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Conclusion

  • Colby Dickinson
Chapter
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Part of the Radical Theologies and Philosophies book series (RADT)

Abstract

Fetishes are permanent disruptions within any given system. Accordingly, the political-theological resonance of fetish-objects can be discerned as a key aspect of their social functioning. Yet the fetish has also functioned as a placeholder in western discourse for the paradoxical human relationship with embodiment. The true “fetish of theology” is not those perceived “savage” fetish-objects or idols, but western theology’s own failure to engage comparatively in elucidating its sacramental-objects in relation to other material instances of the holy. By maintaining a separation between the fetish and the sacramental-object, theology has engaged in the same excesses that it has accused modernity of perpetuating in the latter’s attacks on faith. Perhaps what is needed is to admit the failure of the fetish to be an adequate substitute for our bodies, so that only in the failure of the fetishistic can we perhaps glimpse the “thing itself”, and our own bodies, as a material reality we must learn to embrace anew.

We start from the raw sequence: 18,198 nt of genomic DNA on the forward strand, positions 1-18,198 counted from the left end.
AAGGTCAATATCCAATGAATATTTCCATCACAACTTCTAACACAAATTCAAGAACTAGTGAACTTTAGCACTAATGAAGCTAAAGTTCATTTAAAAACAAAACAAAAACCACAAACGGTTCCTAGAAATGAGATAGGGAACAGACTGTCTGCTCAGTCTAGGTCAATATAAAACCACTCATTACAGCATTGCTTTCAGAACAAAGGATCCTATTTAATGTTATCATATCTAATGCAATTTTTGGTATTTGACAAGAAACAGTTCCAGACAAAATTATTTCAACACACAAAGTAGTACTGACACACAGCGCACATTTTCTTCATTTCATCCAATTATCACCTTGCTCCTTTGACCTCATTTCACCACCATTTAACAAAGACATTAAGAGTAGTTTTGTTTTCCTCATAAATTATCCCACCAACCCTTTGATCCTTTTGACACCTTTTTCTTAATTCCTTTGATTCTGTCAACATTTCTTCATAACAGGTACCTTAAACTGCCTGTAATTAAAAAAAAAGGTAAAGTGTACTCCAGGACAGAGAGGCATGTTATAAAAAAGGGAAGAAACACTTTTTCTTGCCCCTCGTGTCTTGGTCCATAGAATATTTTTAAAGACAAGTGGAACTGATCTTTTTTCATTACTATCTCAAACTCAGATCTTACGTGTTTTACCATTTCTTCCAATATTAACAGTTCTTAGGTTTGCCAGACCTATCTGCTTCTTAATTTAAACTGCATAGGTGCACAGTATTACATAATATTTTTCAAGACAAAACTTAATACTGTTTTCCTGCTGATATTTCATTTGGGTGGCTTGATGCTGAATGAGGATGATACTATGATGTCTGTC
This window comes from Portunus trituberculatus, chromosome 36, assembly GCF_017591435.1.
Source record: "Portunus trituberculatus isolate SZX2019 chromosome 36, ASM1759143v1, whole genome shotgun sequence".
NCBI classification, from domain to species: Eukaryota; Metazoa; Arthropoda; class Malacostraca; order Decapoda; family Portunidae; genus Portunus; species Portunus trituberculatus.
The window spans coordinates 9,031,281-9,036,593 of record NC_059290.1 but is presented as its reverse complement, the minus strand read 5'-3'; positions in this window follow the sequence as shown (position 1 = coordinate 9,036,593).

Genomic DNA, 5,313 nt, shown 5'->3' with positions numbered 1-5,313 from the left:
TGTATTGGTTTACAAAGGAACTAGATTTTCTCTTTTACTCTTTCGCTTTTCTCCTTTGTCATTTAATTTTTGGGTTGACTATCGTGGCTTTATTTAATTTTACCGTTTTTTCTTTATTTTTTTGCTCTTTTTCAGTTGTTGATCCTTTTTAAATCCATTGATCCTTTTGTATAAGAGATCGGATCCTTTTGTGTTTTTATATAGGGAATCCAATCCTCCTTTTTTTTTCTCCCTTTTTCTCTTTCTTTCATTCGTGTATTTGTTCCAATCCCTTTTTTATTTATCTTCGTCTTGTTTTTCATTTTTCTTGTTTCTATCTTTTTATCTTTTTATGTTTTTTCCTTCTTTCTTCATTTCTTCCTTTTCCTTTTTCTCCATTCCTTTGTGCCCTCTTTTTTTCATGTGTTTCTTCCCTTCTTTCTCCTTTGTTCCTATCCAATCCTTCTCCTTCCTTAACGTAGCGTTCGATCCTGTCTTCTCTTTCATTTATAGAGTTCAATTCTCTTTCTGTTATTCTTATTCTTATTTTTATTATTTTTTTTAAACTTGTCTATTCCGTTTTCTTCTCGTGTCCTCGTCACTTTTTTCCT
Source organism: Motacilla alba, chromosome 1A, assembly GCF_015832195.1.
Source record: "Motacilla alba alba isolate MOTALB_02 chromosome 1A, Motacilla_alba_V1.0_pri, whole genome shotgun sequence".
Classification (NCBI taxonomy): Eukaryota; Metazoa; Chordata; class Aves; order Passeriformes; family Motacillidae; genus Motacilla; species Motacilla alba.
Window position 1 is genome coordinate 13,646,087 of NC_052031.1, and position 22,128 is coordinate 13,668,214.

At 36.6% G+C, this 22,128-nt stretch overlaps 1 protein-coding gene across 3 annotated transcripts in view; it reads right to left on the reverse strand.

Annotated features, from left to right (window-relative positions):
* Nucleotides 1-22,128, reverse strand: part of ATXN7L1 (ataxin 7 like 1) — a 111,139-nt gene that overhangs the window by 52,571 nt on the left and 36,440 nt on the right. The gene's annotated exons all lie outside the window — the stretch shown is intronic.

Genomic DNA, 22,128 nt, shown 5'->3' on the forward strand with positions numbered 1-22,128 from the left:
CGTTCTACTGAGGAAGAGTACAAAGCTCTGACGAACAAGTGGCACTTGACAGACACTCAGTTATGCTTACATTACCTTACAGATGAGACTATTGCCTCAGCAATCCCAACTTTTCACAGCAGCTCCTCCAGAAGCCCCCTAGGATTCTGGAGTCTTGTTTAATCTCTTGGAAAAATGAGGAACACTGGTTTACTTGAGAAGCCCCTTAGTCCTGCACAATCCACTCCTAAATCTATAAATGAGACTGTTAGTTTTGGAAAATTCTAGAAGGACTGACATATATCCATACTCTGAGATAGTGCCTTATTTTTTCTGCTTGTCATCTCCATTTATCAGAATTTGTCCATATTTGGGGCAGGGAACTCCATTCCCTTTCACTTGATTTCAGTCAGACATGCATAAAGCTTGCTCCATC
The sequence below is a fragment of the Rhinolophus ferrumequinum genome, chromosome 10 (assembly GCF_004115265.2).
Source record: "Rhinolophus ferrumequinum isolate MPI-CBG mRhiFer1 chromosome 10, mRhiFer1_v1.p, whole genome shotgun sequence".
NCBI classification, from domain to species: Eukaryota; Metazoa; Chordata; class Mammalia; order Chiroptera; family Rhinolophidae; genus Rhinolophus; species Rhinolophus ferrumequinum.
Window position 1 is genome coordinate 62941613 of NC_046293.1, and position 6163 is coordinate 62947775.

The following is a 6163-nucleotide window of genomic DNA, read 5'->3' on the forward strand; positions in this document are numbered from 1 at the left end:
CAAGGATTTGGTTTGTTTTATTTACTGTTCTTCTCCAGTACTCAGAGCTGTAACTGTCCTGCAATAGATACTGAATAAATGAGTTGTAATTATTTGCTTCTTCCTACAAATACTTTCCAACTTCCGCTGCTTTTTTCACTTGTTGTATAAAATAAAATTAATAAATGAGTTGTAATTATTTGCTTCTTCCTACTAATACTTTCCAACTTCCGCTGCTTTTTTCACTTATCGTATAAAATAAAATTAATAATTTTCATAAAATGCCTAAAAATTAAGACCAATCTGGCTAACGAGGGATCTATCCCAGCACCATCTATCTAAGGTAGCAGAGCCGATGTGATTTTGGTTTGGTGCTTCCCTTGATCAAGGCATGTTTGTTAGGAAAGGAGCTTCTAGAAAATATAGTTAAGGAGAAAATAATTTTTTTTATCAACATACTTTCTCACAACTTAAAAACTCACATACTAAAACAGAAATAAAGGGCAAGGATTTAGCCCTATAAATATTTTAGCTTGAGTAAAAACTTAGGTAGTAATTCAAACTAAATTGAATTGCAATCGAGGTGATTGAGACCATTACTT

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© The Author(s) 2020

Authors and Affiliations

  • Colby Dickinson
    • 1
  1. 1.Department of Theology & ReligionLoyola University ChicagoChicagoUSA

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